I cannot omit a circumstance which excited my astonishment, and one highly honourable to this town. As Mr. M. accompanied me through the market-house, I observed a great quantity of fresh meat hanging in the market, which the owners being unable to sell in the morning, had retired to their homes without the least apprehension of its being stolen. Mr. M. accompanied me over the bridge, and I parted with him with great reluctance, and a great debt of gratitude.

How much have I heard said about these Roman Catholics! I have heard them stigmatized by every harsh name, and accounted little better than heretics. But I must confess, I never was amongst people more liberal, more affable, condescending, or courteous, than the citizens of Georgetown. I could have spent my days with this endearing people.







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Journey to Baltimore.-After spending six months in Washington, I took my leave one bright morning, for Baltimore, in the stage-coach, drawn by four sprightly grays. I was the last passenger taken up-found four persons in the stage, one lady and three gentlemen. To the homeless traveller, no pleasure is equal to that which he feels, when, after paying his fare to a certain place, he takes his seat in the stage. Here at least, he is at home. The thought that he is for the time being, sole proprietor of the small space he occupies, gives him an independence which he feels no where else. The lady by her dress I took to be a Quakeress, an old maid by the way, very coy and very sensible, as most old maids are. She and I had the back seat to ourselves. She seemingly drew up to her own side of the stage, and 1, not willing to infringe my neighbor's rights, as cautiously adhered to mine. She need not, however, have taken this precaution as it respected myself, for I would not have hurt a hair of her head had it been in my pow er, which it was not. She now and then addressed a young man who sat before her on the next seat, who proved to be her nephew, also a Quaker. Upon further observation, I found that one of the other gentlemen was a Quaker, so that it was something like a Quaker meeting. The fourth was a French gentleman. The Quakers, one was from Massachusetts with the lady, and the other a merchant from Georgetown, a Virginian by birth and education. They were all lively and sensible, particularly the Frenchinan; he was very facetious, and though his hair was touched by the frost of time, or (most likely) the frost of untoward fortune, yet his countenance retained all the animation of youth. He had been in America some years, spoke the English language with fluency and grace, and was a friend, if not an officer of the departed Buonaparte. He amused us with a num. ber of interesting anecdotes, which he told with admirable humour, and while his thread-bare coat bespoke his situation too plain, yet his manners revealed a highly improved and polished mind. I endeavoured to recollect one of his stories, but it is impossible to give to it that expression of countenance and gesture peculiar to..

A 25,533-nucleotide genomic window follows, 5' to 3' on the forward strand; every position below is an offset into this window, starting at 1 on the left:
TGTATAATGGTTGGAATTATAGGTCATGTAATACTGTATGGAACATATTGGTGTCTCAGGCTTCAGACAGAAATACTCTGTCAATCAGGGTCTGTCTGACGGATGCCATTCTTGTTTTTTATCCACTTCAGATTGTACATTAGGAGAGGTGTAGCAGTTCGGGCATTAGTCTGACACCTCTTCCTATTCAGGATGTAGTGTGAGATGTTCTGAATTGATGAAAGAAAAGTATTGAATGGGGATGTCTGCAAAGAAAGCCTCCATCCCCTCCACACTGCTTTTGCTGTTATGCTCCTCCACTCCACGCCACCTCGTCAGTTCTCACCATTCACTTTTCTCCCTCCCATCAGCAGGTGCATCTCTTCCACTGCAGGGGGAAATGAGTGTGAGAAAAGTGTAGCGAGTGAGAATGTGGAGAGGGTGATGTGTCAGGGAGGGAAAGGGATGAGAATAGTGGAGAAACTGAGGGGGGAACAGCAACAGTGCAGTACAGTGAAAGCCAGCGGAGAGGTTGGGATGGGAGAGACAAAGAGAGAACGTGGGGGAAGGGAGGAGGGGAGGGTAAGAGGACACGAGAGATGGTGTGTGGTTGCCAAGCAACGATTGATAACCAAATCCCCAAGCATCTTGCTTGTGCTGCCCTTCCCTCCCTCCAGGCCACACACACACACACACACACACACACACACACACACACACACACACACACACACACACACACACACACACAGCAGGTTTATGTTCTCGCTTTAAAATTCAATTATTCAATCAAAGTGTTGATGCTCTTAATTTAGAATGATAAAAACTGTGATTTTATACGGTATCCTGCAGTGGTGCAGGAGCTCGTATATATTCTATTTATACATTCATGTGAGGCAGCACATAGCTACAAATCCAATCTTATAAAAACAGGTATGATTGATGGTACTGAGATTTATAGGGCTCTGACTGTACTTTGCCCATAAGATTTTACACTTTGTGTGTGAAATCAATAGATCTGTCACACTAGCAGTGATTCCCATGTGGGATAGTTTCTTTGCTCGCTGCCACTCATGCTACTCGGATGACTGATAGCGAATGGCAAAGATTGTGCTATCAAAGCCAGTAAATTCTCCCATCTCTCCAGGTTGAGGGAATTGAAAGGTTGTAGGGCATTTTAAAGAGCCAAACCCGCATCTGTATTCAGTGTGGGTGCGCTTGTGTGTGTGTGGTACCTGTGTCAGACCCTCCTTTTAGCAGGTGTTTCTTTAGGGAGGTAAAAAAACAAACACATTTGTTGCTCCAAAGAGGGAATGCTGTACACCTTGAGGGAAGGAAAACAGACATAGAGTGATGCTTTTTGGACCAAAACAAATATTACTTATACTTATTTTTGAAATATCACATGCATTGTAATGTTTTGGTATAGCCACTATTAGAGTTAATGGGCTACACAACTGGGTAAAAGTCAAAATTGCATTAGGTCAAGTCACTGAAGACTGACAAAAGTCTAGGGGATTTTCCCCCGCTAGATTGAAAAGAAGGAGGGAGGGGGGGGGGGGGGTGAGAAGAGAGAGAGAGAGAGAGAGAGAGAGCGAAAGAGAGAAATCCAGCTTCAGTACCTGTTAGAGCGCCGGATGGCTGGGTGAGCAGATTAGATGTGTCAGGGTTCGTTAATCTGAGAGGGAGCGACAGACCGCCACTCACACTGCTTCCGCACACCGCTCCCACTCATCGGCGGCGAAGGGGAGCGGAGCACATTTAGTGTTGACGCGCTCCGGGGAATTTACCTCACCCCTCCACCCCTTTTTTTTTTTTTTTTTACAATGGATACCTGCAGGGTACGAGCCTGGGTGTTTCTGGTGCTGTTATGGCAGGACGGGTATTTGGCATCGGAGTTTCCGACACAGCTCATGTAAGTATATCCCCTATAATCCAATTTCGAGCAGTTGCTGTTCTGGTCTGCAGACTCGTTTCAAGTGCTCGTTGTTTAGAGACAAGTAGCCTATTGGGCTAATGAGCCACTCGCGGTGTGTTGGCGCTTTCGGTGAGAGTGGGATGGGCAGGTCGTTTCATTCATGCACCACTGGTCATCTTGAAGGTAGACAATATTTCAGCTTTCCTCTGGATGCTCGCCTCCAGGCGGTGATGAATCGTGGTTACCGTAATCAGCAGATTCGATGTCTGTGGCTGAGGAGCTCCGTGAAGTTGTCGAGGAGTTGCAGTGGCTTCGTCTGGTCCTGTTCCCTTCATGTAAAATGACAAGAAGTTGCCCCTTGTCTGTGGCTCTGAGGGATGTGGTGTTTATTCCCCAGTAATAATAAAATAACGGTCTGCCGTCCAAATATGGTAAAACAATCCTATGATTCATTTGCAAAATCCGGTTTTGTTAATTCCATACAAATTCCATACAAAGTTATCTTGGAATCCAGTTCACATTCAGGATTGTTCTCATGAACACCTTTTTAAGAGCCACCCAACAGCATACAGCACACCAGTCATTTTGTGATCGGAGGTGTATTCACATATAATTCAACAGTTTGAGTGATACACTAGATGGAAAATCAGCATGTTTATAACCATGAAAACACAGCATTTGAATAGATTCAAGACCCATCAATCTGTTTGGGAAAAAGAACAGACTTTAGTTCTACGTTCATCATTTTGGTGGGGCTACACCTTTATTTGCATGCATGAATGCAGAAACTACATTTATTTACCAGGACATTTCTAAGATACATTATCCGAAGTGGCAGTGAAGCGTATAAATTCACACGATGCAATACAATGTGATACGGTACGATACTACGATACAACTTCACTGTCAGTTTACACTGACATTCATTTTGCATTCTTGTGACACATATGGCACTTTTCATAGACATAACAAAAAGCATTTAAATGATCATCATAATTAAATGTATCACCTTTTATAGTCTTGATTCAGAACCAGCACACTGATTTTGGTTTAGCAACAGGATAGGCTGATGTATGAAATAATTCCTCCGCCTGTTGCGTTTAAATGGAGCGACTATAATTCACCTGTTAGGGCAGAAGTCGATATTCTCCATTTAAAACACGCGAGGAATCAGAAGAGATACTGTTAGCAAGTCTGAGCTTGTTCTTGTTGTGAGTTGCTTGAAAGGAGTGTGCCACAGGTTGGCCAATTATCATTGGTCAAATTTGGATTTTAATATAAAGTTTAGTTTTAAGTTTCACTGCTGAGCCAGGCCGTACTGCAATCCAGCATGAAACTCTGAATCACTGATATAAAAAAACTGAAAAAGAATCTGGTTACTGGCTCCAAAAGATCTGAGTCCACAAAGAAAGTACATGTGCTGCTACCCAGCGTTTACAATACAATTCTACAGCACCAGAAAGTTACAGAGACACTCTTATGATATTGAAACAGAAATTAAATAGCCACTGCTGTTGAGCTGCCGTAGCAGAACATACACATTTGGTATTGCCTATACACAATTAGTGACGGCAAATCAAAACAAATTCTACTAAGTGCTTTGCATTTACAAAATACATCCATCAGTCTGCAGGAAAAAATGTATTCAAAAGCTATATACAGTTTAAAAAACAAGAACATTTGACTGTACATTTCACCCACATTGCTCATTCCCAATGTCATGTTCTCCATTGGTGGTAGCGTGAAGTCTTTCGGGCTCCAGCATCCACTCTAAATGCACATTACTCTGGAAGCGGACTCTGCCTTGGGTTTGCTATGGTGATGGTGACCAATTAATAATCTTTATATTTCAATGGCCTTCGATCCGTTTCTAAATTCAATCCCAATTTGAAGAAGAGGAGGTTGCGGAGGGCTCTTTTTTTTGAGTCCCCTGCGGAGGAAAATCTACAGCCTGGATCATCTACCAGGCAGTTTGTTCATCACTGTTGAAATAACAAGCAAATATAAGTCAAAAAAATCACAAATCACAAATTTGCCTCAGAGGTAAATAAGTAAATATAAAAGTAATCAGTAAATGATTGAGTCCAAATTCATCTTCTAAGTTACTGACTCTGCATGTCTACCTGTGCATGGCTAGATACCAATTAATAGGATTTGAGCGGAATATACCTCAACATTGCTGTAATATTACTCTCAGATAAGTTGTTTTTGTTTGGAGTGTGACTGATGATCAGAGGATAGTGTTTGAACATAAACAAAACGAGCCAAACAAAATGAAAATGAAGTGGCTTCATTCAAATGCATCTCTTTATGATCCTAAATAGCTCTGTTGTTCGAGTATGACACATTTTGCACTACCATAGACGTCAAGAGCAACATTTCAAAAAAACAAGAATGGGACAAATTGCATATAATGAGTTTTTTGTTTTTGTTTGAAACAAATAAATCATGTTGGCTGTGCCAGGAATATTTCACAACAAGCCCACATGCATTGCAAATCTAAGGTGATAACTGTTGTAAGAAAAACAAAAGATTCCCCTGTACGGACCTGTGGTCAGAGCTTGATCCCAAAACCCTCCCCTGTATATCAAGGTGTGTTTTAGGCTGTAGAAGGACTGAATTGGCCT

Frenchmen. It was, however, something like the fol lowing.